Upon review of the DISC assessment, I read that I had low Decisiveness, which meant that I solved familiar problems quickly, but when placed with an unfamiliar conflict, I struggled and approached it in a “calculated and deliberate manner.” To some extent, I feel that this is true of anyone. Who goes into unmarked territory blindly? In my various jobs, I’ve found that improvisation comes quite naturally for me, so I disagree with this statement. I do find validity in some other points, though. I can be extremely self-critical and I usually approach other people’s …show more content…
Then to go further, I had low marks in C, which suggests that I am “persistent, even when faced with resistance,” while also, simultaneously,
“non-committal.” I wish I understood how someone could be persistent without committing to an idea or a plan.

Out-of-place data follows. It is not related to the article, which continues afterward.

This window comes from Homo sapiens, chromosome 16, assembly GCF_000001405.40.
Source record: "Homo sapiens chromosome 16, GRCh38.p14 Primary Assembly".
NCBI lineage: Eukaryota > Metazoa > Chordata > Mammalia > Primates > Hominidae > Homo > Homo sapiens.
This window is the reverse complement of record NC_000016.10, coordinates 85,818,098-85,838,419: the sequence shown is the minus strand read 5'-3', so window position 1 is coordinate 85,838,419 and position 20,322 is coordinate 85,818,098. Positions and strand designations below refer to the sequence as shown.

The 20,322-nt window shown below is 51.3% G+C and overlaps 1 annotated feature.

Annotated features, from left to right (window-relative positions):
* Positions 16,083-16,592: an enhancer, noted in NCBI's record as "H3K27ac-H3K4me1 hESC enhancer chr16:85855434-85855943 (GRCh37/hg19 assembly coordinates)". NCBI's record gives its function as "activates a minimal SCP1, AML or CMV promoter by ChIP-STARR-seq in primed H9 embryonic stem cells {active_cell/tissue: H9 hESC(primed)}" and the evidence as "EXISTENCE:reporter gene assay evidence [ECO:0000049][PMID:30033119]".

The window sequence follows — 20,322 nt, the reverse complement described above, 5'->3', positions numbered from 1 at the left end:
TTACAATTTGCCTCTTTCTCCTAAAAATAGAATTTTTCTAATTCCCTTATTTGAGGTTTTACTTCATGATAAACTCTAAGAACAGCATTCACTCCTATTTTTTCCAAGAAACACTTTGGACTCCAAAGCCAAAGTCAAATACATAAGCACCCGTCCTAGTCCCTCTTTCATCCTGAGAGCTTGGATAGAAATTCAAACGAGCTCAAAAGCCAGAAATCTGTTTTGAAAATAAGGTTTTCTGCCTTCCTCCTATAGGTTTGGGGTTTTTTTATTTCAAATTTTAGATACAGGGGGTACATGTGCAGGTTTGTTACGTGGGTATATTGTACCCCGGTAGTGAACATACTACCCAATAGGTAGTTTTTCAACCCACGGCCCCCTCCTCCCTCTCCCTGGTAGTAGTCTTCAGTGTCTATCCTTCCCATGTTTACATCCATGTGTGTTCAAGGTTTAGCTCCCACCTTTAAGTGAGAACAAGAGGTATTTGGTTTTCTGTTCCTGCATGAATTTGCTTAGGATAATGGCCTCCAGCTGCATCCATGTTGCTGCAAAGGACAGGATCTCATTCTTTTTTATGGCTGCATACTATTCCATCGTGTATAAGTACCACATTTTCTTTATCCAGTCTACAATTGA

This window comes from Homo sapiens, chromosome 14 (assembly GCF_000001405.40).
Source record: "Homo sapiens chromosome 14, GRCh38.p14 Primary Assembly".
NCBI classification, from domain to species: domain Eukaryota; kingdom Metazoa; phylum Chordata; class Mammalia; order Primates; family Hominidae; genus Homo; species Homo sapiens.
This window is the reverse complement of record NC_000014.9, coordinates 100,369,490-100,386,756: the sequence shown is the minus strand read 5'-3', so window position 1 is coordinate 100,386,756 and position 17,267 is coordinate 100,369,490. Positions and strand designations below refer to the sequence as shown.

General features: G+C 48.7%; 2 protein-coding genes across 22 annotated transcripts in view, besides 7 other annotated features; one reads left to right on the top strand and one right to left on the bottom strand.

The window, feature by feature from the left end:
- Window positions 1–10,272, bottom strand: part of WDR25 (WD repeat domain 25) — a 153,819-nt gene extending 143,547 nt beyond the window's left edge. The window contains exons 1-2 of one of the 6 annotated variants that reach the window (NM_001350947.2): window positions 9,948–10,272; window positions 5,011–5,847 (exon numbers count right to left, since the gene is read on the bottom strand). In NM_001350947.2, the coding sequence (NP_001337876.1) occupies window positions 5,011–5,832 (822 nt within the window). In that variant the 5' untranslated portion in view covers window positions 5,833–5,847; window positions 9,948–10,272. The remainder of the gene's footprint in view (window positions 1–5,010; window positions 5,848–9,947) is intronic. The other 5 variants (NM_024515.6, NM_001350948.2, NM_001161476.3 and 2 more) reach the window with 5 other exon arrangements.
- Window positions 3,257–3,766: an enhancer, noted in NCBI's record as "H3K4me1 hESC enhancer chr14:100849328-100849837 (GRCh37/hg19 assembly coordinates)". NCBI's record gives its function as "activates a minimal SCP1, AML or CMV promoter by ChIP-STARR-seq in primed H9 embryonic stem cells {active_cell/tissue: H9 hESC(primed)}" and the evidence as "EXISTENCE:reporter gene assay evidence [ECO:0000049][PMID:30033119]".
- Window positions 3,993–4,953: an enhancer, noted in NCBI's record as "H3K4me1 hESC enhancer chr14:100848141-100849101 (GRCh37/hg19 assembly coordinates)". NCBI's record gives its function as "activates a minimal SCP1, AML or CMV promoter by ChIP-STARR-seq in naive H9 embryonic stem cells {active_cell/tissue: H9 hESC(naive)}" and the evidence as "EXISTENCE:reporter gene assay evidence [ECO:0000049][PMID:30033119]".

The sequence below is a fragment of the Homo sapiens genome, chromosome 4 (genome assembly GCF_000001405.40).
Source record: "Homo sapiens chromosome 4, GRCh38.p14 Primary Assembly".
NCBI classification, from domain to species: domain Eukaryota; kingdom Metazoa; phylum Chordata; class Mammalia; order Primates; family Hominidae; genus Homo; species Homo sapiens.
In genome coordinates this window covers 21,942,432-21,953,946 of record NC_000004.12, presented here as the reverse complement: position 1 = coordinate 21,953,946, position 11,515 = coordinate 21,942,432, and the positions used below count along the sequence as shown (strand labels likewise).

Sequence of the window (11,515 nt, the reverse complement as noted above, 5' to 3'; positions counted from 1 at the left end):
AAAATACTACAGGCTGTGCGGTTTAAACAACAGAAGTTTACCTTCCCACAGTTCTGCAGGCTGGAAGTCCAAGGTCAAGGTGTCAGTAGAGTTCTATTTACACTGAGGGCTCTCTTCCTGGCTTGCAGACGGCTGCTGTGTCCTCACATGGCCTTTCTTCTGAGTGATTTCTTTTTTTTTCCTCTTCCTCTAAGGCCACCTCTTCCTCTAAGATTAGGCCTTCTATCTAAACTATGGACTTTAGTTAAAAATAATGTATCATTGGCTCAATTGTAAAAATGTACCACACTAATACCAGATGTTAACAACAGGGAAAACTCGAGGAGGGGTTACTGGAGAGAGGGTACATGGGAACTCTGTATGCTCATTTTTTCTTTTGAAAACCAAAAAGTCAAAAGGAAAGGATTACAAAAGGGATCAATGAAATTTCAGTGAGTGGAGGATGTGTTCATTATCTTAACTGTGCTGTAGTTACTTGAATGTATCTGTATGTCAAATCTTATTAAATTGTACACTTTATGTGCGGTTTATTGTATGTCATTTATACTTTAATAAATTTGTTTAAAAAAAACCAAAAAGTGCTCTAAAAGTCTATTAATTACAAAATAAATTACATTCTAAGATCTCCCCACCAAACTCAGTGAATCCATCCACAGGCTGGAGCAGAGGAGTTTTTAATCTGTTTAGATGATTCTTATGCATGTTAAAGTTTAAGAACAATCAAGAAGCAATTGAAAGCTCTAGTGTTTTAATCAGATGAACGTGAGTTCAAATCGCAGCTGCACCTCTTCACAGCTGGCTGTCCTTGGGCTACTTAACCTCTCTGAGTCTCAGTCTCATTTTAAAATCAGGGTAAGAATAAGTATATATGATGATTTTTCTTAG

Overall, this test was not very satisfying; not because I did not like my results, but because I found them so unclear. However, the Jung Typology test made up for it. I feel as though I learned a lot from it, and the Myers Briggs test was one that I had heard of before this class. I was labelled ENFJ (Extravert, Introverted Intuition, Feeling, and Judging).
For the first category (E), it noted that my personal relationships are intense, personable, and warm. I’ve recognized that in myself, as well. I am very quick to become friends with people, and I find it easy to stay on good terms with my coworkers and managers. I have never left a job on bad terms, because I find it so easy to communicate positively with those I am around. In the second category (N), it explained that my personality type sees people through rose-colored glasses most of the time, even if they’re not worthy of it. This made me think